Anyone who has ever seen The Godfather or The Sopranos, or has an uncle who spends a lot of time “on vacation,” i.e., locked up in prison next to a guy named Tony “The Ant,” knows the mob’s main contribution to deep philosophical thought: namely, would you rather be respected or feared? No goombah with an IQ over a baked ziti’s would answer the former. He knows the only way you get real respect — mob bosses are called “men of respect” — is to be a psychopathic killer who even his grandmother fears.
Now ask yourself: Being a person with a disability, am I more respected or feared? I know some of you will answer choice number three, “None of the above.” But there is some respect, however begrudging, out there these days: restaurant maître d’s usually try to accommodate you, old people give you the thumbs-up, or probably in your travels, more than one person on an elevator ride has told you how “super” you are doing. The trouble is, there is very little return on this kind of respect. You can’t tell the elevator nudnik, “Thank you very much, that’ll be $20.” People respect you in little ways, like making a big show of running and grabbing the door for you, or smiling in your face while they reach for the Cheez Whiz in the market — ways that probably make them feel better than you are inclined to feel.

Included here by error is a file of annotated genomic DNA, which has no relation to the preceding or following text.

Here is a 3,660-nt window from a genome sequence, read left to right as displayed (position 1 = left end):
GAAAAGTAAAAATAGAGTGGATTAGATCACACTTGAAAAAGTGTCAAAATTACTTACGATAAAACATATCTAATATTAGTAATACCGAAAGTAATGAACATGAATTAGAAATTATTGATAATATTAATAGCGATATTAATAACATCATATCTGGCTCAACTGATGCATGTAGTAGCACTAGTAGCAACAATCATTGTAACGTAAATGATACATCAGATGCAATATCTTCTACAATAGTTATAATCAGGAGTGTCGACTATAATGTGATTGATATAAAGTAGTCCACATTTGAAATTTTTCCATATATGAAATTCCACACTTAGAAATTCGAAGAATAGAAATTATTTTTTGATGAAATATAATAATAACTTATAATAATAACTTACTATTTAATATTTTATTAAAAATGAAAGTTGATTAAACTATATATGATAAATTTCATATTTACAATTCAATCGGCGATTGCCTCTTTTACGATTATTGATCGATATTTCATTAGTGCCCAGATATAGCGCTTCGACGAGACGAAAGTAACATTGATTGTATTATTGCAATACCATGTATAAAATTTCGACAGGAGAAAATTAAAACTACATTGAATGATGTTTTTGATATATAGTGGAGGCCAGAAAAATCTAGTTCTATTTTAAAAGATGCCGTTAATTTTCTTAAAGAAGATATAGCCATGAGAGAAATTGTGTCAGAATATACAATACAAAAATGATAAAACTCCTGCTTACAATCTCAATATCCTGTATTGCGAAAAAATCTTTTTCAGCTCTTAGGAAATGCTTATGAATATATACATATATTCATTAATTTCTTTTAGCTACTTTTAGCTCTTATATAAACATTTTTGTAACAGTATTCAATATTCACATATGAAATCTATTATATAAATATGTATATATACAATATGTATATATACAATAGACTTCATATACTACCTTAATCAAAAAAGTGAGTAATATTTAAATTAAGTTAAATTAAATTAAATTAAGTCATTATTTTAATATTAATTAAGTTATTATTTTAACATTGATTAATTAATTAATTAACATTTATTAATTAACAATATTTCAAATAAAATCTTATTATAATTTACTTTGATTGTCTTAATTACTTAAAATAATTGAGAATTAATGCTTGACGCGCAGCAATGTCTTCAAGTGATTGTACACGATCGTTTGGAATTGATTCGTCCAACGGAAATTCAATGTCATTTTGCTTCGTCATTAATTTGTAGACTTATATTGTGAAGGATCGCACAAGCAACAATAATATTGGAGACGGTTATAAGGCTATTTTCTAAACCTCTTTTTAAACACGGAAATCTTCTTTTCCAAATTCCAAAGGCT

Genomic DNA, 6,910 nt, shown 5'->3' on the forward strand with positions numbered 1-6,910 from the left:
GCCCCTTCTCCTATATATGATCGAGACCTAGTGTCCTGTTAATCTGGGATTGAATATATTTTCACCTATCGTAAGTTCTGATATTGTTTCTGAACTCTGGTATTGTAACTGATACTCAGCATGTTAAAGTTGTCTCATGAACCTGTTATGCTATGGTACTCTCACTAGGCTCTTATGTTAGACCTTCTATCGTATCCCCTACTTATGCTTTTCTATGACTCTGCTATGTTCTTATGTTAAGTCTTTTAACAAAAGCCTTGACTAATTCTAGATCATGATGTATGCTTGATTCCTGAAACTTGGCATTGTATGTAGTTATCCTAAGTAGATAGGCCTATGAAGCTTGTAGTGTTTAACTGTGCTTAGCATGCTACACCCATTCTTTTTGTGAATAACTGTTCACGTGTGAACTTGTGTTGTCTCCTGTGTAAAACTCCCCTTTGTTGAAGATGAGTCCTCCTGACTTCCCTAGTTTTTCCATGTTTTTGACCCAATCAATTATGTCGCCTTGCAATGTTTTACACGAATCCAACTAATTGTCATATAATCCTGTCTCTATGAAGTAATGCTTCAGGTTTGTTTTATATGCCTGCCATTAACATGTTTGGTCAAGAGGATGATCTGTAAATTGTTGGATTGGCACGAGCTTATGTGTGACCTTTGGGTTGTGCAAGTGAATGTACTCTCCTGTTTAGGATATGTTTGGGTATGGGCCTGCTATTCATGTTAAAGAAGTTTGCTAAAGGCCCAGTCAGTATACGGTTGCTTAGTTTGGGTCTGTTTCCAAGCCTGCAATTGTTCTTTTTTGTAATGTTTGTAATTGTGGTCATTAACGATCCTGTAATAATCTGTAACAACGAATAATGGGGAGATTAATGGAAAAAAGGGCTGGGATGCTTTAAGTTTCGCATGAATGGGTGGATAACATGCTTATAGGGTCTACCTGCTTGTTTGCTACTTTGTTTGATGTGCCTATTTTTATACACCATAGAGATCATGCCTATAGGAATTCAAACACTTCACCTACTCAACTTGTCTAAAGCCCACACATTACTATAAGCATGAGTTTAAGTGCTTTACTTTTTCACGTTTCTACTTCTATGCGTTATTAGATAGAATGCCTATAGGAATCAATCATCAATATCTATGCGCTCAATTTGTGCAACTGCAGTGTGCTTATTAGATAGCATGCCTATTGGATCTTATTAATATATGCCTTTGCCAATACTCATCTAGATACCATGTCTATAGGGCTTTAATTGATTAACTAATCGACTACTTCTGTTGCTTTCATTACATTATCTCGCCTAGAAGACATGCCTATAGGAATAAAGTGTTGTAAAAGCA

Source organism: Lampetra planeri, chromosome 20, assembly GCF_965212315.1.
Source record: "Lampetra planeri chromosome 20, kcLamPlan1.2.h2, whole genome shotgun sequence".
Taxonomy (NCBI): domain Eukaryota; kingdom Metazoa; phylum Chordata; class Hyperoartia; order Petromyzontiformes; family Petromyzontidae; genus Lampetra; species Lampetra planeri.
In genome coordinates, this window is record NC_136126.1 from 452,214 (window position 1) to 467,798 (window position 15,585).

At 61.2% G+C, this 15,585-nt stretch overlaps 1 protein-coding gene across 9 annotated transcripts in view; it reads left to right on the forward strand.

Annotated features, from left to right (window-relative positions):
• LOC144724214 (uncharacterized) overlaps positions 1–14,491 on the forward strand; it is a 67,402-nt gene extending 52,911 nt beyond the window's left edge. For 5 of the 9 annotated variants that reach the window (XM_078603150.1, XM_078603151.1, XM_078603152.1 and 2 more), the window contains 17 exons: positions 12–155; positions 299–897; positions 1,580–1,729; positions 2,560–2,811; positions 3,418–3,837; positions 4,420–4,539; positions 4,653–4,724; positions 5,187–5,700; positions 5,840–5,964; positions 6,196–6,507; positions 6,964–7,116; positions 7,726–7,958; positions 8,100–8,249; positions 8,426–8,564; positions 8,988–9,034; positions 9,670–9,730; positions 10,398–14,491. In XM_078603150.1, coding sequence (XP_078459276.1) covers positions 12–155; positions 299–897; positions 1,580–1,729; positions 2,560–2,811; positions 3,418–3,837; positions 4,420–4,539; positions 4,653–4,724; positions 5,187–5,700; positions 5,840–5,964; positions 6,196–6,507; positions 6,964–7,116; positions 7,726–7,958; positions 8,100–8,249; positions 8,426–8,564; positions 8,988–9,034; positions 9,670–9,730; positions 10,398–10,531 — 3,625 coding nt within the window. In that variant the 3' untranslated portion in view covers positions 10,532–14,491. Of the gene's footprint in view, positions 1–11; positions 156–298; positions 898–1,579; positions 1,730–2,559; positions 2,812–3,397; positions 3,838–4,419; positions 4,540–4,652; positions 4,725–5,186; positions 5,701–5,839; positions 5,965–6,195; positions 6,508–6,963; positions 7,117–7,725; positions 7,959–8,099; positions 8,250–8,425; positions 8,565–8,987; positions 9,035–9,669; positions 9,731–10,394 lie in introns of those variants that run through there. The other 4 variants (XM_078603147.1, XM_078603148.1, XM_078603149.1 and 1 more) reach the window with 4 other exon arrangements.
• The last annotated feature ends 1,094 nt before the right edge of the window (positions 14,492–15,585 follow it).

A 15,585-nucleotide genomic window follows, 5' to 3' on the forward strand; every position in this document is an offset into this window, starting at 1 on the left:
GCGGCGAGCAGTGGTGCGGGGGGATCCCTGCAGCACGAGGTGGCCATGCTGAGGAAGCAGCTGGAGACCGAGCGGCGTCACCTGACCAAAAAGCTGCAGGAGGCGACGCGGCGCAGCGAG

But fear? People only fear people with disabilities if they think they’ll get what you have by merely touching you. Other social groups, on the other hand,